The Secret of Sherlock Holmes
I'm not certain just how many people still read the original Sherlock Holmes stories by Sir Arthur Conan Doyle. Of course there are the devotees – the Sherlockians and the Holmsians – who will obviously flock to this show in droves in order to argue at their fan club meetings for decades to come about whether the 'secret' as revealed in this show is true, false or just a large dollop of Victorian tripe. At least the Holmes brand still seems to have enormous pulling power given the appearance of recent films and the fact that a new BBC TV series is about to burst into our living rooms. Holmes's appeal lies not just in the fact that he's an amazingly gifted detective. He's actually a rather odd character who, for example, indulges in drug-taking to while away the hours when he's not hunting-down nasty criminal types.
The 'Secret 'unfolds on a single set, and is a two-hander – just Watson and Holmes in evidence with not even a walk-on part for housekeeper Mrs Hudson and her teapot, or a quick contretemps with Inspector Lestrade. The shadowy figure of the evil Professor Moriarty does appear fleetingly.
The original stories were actually narrated by Holmes's sidekick Dr Watson, and the pattern is repeated here. Watson fills us in on how the two of them met and how they came to live together at arguably the most famous address in London – 221b Baker Street. And we move quickly on to the incident at the Reichenbach Falls where Holmes was supposed to meet a watery end at the hands of his nemesis, Moriarty.
Robert Daws makes a very fine Watson. Endearing, stable and loyal with a common sense approach to life, he's obviously devoted to Holmes and there's a real sense of a very deep friendship between them. However, Daws' Watson also has a mind of his own and he's more than capable of standing up to the master detective when required. Peter Egan follows in the footsteps of many great actors – the likes of Basil Rathbone and Jeremy Brett - who have made the role of Holmes their own, and that's a tough act for any actor to follow. Egan's Holmes has quite a dark side, though I don't think he's as arrogant or overbearing as we've seen from other actors. Nevertheless, he's authoritative and astute, though slightly fey on occasions. I doubt that Peter Egan's performance will rival the likes of Rathbone or Brett, but it's convincing and works well with Robert Daws' excellent Watson.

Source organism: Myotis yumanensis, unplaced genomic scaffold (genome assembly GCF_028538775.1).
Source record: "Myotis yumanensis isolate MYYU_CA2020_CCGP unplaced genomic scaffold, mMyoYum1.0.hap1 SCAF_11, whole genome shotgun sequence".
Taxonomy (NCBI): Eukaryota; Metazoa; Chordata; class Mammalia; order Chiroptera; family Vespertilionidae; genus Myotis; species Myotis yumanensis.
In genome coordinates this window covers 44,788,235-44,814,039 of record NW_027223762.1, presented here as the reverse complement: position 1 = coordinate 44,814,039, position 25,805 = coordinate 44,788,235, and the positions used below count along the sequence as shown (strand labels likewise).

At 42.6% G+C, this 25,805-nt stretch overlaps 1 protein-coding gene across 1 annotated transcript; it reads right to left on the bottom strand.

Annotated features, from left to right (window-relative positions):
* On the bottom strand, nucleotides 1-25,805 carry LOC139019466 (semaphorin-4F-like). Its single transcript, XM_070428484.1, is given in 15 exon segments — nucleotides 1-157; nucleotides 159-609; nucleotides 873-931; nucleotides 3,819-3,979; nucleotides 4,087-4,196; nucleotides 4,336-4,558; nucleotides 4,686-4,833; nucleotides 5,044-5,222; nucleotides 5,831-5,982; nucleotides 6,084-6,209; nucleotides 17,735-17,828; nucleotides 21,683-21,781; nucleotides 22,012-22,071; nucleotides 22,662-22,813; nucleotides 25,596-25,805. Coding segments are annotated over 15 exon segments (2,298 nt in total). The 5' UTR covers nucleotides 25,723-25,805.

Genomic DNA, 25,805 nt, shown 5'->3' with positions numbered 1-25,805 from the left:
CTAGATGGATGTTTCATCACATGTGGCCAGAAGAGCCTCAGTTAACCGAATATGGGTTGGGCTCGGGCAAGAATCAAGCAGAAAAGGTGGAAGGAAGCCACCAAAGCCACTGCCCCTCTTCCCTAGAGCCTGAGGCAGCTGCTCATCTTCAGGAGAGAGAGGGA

Simon Higlet's set is divided into two levels – the living room at 221b on the lower level and an upper gallery that overlooks the street and doubles as the infamous Reichenbach Falls. The back of the set has large chimneys surrounding a replica of a famous Victorian cartoon by Gustav Doré entitled 'Over London By Rail' which is a nice touch of authenticity. However, the smaller chimneys near the front of the set didn't add what I presume was supposed to be perspective. In fact, they looked like remnants from a dolls' house. That aspect aside, the living room at 221b is faithful to the stories, including a table with Holmes's chemistry apparatus. And Matthew Bugg's eerily atmospheric music sets the appropriate tone, even if it was a little loud at times.
Apart from a rather irritating and noisy juvenile sitting in the stalls, the audience seemed more or less captivated, and the show certainly held their attention for the duration. However, the 'secret' which is delivered in the second half isn't exactly monumentally shocking or mind-blowing. I'd hoped there was going to be some staggering revelation, for example that Holmes and Watson had married in secret or something of that kind. But not so. Though I won't spoil the concept by revealing the 'secret' I suspect it will mean more to devotees than it will to those with less enthusiasm for or knowledge of the great detective. On the whole it's inoffensively charming and endearing, even if it's relatively undemanding.
"It all begins promisingly enough...Gradually however...With only Holmes and Watson on stage, how on earth is there going to be a proper mystery to investigate?...predictable and entirely unpersuasive."
Charles Spencer for Daily Telegraph
"Uneven two-hander...A passable, if deerstalker-free, couple of hours."
Fiona Mountford for The Evening Standard
"Decent and solid, with worthy performances...the story itself never really ignites"
Ben Dowell for The Stage
External links to full reviews from popular press